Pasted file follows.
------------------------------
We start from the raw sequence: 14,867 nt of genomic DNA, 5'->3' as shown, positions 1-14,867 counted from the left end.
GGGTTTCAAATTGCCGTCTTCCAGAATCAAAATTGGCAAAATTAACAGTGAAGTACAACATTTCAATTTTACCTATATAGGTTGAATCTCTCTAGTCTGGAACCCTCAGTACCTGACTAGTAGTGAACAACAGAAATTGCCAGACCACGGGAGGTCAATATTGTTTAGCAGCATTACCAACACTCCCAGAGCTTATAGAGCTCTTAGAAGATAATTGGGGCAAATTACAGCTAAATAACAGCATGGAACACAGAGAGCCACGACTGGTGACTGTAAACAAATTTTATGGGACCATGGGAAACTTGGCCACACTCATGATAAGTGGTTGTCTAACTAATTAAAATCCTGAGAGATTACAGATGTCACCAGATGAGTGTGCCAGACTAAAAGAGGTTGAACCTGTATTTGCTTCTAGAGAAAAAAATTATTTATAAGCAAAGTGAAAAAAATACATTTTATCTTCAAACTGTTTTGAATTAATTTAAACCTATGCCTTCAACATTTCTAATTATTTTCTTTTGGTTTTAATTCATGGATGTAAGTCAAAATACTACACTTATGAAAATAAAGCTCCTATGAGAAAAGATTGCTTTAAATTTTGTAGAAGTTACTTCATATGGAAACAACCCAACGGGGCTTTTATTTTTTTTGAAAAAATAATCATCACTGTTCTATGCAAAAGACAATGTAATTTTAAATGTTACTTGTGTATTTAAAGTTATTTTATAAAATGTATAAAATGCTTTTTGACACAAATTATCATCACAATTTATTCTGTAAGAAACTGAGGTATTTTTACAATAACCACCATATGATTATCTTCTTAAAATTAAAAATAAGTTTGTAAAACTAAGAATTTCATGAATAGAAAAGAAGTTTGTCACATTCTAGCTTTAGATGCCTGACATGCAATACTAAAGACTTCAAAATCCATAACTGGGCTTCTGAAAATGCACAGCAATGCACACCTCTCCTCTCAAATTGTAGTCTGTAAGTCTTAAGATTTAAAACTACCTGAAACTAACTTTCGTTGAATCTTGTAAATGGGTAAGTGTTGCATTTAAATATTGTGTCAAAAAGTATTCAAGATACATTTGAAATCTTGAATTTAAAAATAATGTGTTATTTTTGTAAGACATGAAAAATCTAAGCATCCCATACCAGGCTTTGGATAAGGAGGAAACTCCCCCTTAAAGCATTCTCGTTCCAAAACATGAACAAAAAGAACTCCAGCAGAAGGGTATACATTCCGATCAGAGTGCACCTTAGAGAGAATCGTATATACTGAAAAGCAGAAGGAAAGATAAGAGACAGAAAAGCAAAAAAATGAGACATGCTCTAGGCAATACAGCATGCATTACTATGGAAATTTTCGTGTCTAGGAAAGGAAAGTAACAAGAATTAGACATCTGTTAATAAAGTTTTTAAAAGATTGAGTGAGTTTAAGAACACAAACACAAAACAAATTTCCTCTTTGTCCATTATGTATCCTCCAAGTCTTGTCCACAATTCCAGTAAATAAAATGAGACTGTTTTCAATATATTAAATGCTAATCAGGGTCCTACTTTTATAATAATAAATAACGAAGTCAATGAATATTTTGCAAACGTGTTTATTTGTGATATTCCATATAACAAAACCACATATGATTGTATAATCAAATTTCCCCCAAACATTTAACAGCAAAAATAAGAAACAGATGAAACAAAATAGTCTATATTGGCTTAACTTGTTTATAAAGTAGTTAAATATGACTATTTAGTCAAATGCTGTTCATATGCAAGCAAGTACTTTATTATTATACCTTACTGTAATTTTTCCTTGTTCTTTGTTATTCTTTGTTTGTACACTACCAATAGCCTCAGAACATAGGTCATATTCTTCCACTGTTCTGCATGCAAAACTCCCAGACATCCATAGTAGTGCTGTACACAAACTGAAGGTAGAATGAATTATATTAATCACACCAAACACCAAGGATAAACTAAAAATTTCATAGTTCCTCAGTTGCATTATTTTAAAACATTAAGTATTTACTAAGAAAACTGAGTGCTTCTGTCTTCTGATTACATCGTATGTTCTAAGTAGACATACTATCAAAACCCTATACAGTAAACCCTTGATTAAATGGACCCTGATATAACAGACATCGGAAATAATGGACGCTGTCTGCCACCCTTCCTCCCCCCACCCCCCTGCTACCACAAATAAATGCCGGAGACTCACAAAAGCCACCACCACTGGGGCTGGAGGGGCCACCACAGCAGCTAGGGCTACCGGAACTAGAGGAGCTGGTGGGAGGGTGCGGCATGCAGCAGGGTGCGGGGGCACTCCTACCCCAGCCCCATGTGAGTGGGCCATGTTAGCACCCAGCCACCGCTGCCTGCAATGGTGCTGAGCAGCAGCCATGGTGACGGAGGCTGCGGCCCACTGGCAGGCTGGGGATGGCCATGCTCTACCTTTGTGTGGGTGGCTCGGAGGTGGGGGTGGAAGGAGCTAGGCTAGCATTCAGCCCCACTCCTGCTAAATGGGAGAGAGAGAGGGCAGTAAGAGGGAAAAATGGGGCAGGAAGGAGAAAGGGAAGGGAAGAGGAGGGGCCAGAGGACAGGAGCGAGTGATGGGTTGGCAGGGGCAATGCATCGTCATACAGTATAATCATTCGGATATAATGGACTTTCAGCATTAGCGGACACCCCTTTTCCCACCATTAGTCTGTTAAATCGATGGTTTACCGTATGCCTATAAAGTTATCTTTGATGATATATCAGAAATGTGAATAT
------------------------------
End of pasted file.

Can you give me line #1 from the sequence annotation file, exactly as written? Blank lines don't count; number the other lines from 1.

We start from the raw sequence: 14,867 nt of genomic DNA, 5'->3' as shown, positions 1-14,867 counted from the left end.